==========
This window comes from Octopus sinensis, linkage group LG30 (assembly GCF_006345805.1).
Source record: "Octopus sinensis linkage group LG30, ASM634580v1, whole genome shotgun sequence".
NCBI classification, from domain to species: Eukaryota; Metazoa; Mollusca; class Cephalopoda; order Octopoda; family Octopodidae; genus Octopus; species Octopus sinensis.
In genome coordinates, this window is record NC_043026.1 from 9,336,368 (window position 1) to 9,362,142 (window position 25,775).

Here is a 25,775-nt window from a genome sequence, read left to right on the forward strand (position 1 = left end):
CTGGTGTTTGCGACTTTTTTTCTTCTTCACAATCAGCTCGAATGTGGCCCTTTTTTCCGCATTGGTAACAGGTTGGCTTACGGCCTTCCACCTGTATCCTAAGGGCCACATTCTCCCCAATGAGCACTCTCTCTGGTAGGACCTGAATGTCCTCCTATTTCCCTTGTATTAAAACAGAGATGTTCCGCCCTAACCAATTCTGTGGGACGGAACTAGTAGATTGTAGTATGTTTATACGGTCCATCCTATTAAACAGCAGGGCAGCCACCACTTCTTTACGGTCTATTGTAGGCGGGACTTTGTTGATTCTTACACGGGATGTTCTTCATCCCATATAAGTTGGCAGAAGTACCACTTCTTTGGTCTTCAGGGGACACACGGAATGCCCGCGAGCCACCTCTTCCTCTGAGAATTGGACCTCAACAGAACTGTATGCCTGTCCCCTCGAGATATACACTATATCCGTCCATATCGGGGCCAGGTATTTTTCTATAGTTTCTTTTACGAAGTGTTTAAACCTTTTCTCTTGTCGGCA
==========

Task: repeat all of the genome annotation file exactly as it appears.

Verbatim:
This window comes from Octopus sinensis, linkage group LG30 (assembly GCF_006345805.1).
Source record: "Octopus sinensis linkage group LG30, ASM634580v1, whole genome shotgun sequence".
NCBI classification, from domain to species: Eukaryota; Metazoa; Mollusca; class Cephalopoda; order Octopoda; family Octopodidae; genus Octopus; species Octopus sinensis.
In genome coordinates, this window is record NC_043026.1 from 9,336,368 (window position 1) to 9,362,142 (window position 25,775).

Here is a 25,775-nt window from a genome sequence, read left to right on the forward strand (position 1 = left end):
CTGGTGTTTGCGACTTTTTTTCTTCTTCACAATCAGCTCGAATGTGGCCCTTTTTTCCGCATTGGTAACAGGTTGGCTTACGGCCTTCCACCTGTATCCTAAGGGCCACATTCTCCCCAATGAGCACTCTCTCTGGTAGGACCTGAATGTCCTCCTATTTCCCTTGTATTAAAACAGAGATGTTCCGCCCTAACCAATTCTGTGGGACGGAACTAGTAGATTGTAGTATGTTTATACGGTCCATCCTATTAAACAGCAGGGCAGCCACCACTTCTTTACGGTCTATTGTAGGCGGGACTTTGTTGATTCTTACACGGGATGTTCTTCATCCCATATAAGTTGGCAGAAGTACCACTTCTTTGGTCTTCAGGGGACACACGGAATGCCCGCGAGCCACCTCTTCCTCTGAGAATTGGACCTCAACAGAACTGTATGCCTGTCCCCTCGAGATATACACTATATCCGTCCATATCGGGGCCAGGTATTTTTCTATAGTTTCTTTTACGAAGTGTTTAAACCTTTTCTCTTGTCGGCA